2016 VW Passat Estate long-term test

Month 2 with a VW Passat Estate: tyresome troubles

As if the Goodwood Festival of Greed pointlessly rethinking access – thus causing a two and a half hour queue to reach the car park – did not stir enough sand into the Vaseline, waking that same morning to find a shard of napped flint the size of a stone-age arrowhead embedded in the rear tyre properly took the biscuit.

Mercifully, the Passat is that rare beast: a car with a full-sized spare and a toolkit actually equipped to fit it without resort to Swarfega, Band-Aid or weapons-grade swearing. Until, that is, you cop the £178.80 bill for the replacement.

Logbook: VW Passat Estate GT 2.0 Bi-TDI 4MOTION

Engine 1968cc 16v twin-turbo 4-cyl diesel, 237bhp @ 4000rpm, 369lb ft @ 1750-2500rpm  
Gearbox 7-spd DSG, all-wheel drive  
Stats 6.3sec 0-62mph, 147mph, 140g/km  
Price £36,550  
As tested £43,310  
Miles this month 966  
Total 2175  
Our mpg 38.3  
Official mpg 52.3  
Fuel £146.07  
Extras £178.80

By Anthony ffrench-Constant


2016 VW Passat Estate long-term test

Month 1 with a VW Passat Estate: the introduction

With any danger of the onset of tedium negated by our somewhat truncated tenure, it’s entirely down to the quality of life on board Ford’s wholly admirable S-Max that the family hasn’t, perhaps, been quite as bowled over by the arrival of the Passat estate as expected.

Then again, Golf R excepted, when did you last share a journey with a Volkswagen and find adulatory superlatives gushing inadvertently from your every pore? Phaeton? Up? California armed with squeeze so pretty it made you want to burst out cheering?

VWs are so polished these days that it’s all too easy to simply climb in, sit down and drive with scant consideration of the years of painstaking fettling that have brought the company to a point where everything… just… works. Even if, whisper who dares, the S-Max does shade it in both the front seat comfort and ride quality stakes.

Shock, horror; the Passat hasn’t even been over-styled. Given the terrifying mass deployment of French curves throughout the globe’s automotive design studios of late, it’s refreshing to come across an estate car that just looks like a clean of line, no-nonsense, erm, estate car.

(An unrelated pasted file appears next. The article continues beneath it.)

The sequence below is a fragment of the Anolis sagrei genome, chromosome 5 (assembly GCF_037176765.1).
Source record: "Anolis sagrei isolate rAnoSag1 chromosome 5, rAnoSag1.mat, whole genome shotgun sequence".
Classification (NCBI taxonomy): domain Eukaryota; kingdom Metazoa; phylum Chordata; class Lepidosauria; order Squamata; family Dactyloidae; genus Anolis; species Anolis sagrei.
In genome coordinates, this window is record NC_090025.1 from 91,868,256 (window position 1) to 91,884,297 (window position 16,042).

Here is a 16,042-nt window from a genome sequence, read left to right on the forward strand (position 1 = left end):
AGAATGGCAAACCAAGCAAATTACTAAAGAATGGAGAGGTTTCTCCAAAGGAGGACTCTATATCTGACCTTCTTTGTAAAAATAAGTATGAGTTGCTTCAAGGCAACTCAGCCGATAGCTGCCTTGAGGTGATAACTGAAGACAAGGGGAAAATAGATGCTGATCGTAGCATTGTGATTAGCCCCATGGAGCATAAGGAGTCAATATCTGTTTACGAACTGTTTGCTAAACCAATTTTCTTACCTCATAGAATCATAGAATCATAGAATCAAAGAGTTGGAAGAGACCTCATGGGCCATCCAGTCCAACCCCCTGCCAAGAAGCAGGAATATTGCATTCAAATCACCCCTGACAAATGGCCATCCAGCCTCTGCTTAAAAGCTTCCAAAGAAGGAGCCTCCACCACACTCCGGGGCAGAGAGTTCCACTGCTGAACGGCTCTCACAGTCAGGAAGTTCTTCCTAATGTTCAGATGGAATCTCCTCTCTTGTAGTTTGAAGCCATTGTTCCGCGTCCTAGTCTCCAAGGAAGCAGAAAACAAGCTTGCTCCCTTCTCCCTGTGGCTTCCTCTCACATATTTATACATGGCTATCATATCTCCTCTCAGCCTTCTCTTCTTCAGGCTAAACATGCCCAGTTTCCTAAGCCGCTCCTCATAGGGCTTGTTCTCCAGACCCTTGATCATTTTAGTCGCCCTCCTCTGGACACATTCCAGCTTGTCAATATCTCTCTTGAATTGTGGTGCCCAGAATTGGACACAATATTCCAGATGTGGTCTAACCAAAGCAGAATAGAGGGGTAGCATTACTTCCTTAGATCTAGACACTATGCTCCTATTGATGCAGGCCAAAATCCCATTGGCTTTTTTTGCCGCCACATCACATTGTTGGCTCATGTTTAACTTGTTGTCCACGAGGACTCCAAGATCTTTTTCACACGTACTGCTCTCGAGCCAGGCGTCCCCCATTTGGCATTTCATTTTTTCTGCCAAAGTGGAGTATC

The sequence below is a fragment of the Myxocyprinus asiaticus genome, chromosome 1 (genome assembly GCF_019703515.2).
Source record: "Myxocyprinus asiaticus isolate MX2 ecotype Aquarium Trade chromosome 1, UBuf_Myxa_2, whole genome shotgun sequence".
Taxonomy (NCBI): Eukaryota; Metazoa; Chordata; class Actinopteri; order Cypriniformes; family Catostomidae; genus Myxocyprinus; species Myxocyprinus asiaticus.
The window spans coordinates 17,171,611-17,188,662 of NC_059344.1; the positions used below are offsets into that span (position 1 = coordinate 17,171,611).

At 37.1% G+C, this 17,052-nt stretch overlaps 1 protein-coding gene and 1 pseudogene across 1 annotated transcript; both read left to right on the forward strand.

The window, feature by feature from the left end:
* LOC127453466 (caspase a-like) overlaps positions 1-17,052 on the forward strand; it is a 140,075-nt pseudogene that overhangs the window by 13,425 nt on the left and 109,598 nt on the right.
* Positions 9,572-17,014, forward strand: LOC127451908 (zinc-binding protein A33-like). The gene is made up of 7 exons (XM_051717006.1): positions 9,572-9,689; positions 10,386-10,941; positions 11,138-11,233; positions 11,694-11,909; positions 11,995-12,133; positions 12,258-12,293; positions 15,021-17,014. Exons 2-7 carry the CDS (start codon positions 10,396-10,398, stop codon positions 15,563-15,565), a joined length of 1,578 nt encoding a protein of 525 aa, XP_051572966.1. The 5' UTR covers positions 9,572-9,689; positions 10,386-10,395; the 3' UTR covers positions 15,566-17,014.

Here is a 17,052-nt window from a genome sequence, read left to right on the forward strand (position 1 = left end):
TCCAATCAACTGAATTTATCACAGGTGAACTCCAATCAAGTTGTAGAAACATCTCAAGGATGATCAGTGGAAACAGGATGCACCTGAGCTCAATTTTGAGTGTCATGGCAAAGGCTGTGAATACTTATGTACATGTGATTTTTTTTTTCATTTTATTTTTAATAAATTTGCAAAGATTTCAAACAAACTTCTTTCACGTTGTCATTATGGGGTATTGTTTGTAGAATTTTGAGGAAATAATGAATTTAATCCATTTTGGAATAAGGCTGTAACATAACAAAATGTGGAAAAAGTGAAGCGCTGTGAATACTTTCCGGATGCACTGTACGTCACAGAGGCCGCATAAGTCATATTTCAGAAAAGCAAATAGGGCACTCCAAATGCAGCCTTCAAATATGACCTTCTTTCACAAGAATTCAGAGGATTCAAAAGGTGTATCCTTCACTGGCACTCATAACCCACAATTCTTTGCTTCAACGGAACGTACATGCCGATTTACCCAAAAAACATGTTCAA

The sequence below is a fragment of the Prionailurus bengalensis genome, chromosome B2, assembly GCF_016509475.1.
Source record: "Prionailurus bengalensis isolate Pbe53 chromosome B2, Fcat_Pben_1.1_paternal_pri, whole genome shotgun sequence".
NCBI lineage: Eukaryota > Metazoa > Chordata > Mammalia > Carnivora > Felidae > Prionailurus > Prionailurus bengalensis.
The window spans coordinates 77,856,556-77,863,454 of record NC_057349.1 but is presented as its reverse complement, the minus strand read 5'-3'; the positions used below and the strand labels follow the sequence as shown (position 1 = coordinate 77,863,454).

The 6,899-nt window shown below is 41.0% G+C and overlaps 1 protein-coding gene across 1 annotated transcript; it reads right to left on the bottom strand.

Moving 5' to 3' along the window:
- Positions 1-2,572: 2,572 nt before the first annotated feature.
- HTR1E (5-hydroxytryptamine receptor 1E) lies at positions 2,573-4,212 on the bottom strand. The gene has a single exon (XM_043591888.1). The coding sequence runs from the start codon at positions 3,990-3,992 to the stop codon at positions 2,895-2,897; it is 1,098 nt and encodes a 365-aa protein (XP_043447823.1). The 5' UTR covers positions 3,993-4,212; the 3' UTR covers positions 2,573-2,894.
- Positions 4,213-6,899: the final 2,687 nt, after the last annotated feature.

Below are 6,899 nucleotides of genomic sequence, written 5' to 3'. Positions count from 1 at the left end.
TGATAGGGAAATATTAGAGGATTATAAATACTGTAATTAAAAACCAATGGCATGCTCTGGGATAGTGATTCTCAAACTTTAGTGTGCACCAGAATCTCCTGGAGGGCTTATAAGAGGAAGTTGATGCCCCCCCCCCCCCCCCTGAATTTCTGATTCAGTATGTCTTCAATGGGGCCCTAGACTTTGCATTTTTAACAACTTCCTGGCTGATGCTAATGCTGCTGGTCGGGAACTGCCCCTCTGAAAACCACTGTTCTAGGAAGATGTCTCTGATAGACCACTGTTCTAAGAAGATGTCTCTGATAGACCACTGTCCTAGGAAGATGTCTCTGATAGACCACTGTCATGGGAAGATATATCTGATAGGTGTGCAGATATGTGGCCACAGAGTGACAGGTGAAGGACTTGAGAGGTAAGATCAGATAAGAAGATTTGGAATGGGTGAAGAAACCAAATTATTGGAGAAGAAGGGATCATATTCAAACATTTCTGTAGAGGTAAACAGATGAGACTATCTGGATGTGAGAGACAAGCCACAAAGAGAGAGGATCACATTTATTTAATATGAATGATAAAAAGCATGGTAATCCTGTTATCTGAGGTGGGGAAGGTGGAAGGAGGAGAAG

On board, life is equally crisp and uncluttered, with everything where you left it in the last VW you occupied. This equates to a first class driving position acquired via a peculiar meld of electric and manual seat manipulation, plenty of rear seat room for mithering hooligans, and an acre of optional rubber mat-clad loadspace on which the evil-smelling dog may slither and guff at will.

This £36,550 GT specification variant is well equipped, with such goodies as keyless start, three-zone air-conditioning, electric everything, sensors a-go-go and even heated windscreen washer jets fitted as standard. Oh, and something called ‘driver profile selection’ turns out not to be an asset to those ready for their close-ups but, rather, a drive mode selection system which clumps technologies such as Dynamic Chassis Control together with throttle mapping to offer you Grumpy, Lazy or Skint options.

Now, whilst I do clearly remember opting for £545 worth of Night Blue metallic paint (‘RED, dad, pleeeease, RED’) with Titan Black leather upholstery, I have a suspicion that some of the other £6215 of options fitted to this car may have been judiciously sneaked aboard by the good burghers at VW for showcasing purposes.

For instance, the perfectly wholesome 6.5in touchscreen multimedia system has been upgraded to an 8in, voice-activated offering which incorporates no less than three smartphone connectivity systems – Apple CarPlay, Google Android Auto and MirrorLink, which means that on-board scuffles no longer revolve around choice of radio station, but choice of what music from which phone.

A Driver’s Assistance Pack Plus adds a second Kon-Tiki of safety features to the raft already fitted as standard, Keyless Entry is essential to Keyless Start, and should not be an option with the latter already in situ, a panoramic sunroof adds welcome daylight, and a steering wheel upgrade adds welcome flappy paddles.

Less welcome, as we swelter towards summer, is a Winter Pack featuring heated outer rear seats, and neither the missus nor I can quite rub along with a head-up display which, rather than projecting straight onto the windscreen, eases a sliver of glass like a Sea Fury gun sight slightly too prominently into view.

2016 VW Passat Estate long-term test

And one thing that certainly isn’t where I left it in A N Other VW is the driver’s instrument binnacle. This is here replaced by a 12.3in virtual display of decidedly Audi ilk, about which, being quite content with standard analogue dials hugging a central information screen, I remain gently ambivalent.

Far more pleasing is a dose of proper power under the bonnet, in the shape of a range-topping, 237bhp bi-turbo diesel delivering oomph to all four wheels via a typically oleaginous, 7-speed DSG ’box.

Though (with only 189 miles on the clock) tighter than a duck-billed platypus’s posterior on arrival, and falling the traditional 15-odd mpg short of the quoted combined average fuel consumption figure, this lusty unit is already loosening up nicely. Hushed at speed albeit, I do wonder, however, whether it will become any quieter at tickover.

Logbook: VW Passat Estate GT 2.0 Bi-TDI 4MOTION

Engine 1968cc 16v twin-turbo 4-cyl diesel, 237bhp @ 4000rpm, 369lb ft @ 1750-2500rpm
Transmission 7-speed automatic DSG, all-wheel drive  
Stats 6.3sec 0-62mph, 147mph, 140g/km CO2  
Price £36,550  
As tested £43,310  
Miles this month 1020  
Total miles 1209  
Our mpg 37.7  
Official mpg 52.3  
Fuel this month £141.28  
Extra costs £0

Read more long-term tests

By Anthony ffrench-Constant

Contributing editor, architect, sentence constructor, amuse bouche